d. How would you characterize the evolution of Barrick’s price risk management activities? Are they consistent with the stated policy goals? American Barrick used to use gold financings. Through this way of financing, investors could benefit from both the increase incurred in the volumes of gold to the trust and the gold price. In 1984 and 1985, ABX used forward sales right after a sharp drop in gold prices. This strategy allowed the company to eliminate its exposure to price drops; however, it also limited its opportunities to benefit when the prices rose. This led it to try option-based insurance strategies that could manage the risk but still allow retaining some of the benefits of rising prices. However, as it needed contracts with a longer maturity, ABX shifted to spot deferred contracts. The evolution of Barrick’s risk management activities is characterized by its wish to be fully protected against price declines and still be able to capture benefit from increasing gold prices.
The risk management strategies implemented by American Barrick were consistent with their goals since its positions grew considerably. e. How should a gold mine which wants to moderate its gold price risk compare hedging strategies (using futures, forwards, gold loans, or spot deferred contracts) with insurance strategies (using options)? On what basis should these decisions be made? Once a firm has decided on either a hedging or an insurance strategy, how should it choose from among specific alternatives? A mine that wants to moderate its gold price risk should first analyse the differences between the hedging and the insurance strategies. Indeed, hedging allows eliminating risk by giving up the potential for gain. While an insurance strategy requires a premium to eliminate risk but allows retaining the potential for gain.
The decision should be made based on the cost of the strategy, the maturity of the strategy, and the degree to which the strategy allows to benefit from potential gains. Once a firm has decided on what strategy to follow it should choose among the existing alternatives of each strategy. For the hedging strategy, the company should take into consideration the particularity of each financial instrument. Indeed, forward sales for instance, are usually for relatively short delivery periods of under a few years.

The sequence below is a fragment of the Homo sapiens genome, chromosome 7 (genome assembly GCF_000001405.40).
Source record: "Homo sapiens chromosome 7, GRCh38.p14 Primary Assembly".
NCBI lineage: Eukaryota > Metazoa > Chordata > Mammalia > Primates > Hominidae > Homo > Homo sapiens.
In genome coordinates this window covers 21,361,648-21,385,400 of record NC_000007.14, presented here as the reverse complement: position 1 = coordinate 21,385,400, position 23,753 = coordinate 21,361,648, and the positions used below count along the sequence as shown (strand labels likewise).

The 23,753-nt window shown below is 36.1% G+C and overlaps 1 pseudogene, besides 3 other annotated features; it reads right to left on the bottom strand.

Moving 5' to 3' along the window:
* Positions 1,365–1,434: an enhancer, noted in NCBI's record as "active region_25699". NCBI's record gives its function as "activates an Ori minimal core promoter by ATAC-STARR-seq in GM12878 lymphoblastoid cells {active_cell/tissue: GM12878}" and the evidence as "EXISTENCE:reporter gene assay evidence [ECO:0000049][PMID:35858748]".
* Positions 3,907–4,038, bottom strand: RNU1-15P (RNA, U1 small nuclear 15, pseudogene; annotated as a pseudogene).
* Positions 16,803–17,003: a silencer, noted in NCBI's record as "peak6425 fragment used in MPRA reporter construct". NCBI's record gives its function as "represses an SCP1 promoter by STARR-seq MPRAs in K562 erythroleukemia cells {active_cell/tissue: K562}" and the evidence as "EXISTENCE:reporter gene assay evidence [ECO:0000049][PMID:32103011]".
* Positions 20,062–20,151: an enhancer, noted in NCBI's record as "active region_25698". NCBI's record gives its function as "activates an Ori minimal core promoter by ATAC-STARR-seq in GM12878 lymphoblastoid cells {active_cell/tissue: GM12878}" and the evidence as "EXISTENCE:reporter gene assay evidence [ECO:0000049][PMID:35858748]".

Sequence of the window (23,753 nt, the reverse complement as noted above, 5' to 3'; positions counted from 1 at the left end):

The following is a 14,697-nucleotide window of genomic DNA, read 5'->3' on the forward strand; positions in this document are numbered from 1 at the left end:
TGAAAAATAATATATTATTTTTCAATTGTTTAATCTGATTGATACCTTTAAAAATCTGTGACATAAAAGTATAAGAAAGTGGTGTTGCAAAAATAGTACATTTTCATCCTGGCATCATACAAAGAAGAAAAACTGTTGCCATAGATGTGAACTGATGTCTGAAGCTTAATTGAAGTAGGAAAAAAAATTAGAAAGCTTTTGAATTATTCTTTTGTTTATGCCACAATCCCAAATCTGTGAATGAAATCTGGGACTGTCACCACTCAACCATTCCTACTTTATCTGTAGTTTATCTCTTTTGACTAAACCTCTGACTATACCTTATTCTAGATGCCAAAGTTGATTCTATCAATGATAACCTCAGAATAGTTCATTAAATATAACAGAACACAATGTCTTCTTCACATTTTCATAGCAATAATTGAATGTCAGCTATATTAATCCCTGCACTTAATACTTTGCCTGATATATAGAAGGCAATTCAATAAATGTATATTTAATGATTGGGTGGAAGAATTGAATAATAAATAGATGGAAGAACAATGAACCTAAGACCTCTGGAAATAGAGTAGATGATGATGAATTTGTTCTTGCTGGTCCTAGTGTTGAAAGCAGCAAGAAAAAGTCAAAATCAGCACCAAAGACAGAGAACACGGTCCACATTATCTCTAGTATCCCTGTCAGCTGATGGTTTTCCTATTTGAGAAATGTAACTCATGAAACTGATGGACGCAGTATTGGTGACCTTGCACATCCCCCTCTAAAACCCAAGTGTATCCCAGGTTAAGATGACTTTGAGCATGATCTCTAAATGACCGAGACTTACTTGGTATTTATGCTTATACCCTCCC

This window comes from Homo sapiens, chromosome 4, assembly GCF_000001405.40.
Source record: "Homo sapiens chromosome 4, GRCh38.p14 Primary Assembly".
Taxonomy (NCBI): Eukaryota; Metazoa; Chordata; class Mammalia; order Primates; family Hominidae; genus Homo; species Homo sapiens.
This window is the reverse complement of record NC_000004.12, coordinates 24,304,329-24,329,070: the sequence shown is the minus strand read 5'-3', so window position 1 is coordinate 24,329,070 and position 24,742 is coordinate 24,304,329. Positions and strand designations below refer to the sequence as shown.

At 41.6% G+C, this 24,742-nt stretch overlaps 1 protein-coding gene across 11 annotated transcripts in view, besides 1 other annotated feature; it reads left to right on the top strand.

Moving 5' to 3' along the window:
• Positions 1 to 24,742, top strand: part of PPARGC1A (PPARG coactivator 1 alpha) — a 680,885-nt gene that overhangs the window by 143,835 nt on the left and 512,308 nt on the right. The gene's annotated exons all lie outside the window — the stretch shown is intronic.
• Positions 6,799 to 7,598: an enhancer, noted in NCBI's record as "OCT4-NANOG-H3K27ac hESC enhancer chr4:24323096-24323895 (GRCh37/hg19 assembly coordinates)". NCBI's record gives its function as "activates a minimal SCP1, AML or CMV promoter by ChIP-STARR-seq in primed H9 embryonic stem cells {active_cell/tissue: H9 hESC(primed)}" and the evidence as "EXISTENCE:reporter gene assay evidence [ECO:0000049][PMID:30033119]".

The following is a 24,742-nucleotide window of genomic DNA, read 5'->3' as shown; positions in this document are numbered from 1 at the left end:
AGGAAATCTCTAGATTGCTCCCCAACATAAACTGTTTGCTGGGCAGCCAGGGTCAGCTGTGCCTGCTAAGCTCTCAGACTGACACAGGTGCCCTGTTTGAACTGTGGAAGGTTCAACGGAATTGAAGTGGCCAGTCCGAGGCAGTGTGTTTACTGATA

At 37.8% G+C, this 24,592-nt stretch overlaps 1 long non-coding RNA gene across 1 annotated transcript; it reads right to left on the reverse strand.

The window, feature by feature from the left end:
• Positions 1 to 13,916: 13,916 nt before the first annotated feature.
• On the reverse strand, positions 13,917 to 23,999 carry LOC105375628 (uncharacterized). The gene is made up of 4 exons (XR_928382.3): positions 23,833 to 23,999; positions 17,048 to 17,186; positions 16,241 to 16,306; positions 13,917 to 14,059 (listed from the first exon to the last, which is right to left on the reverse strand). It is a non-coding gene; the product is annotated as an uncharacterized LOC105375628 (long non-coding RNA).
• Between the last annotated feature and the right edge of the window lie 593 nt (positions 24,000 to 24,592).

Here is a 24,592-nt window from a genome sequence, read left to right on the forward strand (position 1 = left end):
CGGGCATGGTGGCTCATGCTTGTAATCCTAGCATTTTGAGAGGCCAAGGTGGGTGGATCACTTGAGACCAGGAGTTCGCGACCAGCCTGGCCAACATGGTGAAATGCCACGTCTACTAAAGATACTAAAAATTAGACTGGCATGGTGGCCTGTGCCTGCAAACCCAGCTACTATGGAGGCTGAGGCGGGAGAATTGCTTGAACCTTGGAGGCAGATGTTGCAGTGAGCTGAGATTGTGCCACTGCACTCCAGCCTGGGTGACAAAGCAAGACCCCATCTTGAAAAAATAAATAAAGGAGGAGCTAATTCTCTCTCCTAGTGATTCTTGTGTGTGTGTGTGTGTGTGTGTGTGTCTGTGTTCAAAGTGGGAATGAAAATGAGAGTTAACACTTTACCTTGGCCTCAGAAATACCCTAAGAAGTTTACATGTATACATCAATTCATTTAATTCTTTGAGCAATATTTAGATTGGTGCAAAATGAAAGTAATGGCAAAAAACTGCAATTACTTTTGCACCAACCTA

However, a continuous drop in gold prices might negatively affect the opportunity for the firm to sell at higher market prices. On the other hand, spot deferred contracts allow having multiple delivery dates. They enable the firm to profit from increases in the price and yet set a minimum price on its sales. For the insurance strategy, the main problem encountered by the firm is that of the cost. Indeed, the firm should use the premiums received from the sale of calls to purchase puts. That way the cash inflows and outflows cancel out. The firm can also reduce the cost of insurance by adjusting the exercise prices and rations of puts and calls to determine the degree at which it chose to participate in gold price rises.
f. What is a “spot deferred contract”? Explain the mechanics of the contract. Is it an option? A forward contract? Why has ABX chosen to rely on spot deferred contracts relative to other gold derivatives?
As defined in the case, a spot deferred contract is a type of forward sale of gold. At the opposite of a forward where the delivery is set on specified day (maturity), SDC’s are characterized by multiple delivery dates. It is up to the seller to choose on which rollover date they would make the delivery. The seller has the choice to defer the delivery up until the end of the contract. In other words, the seller had flexibility as to when they would like to deliver the quantity of gold.
ABX preferred SDC’s to other gold derivatives for the simple reason that they allowed it to profit from increases in the price of gold and yet set a minimum price on its sales of gold. Therefore, as years have gone by, ABX found itself using more and more SDC’s at the expense of other hedging vehicles.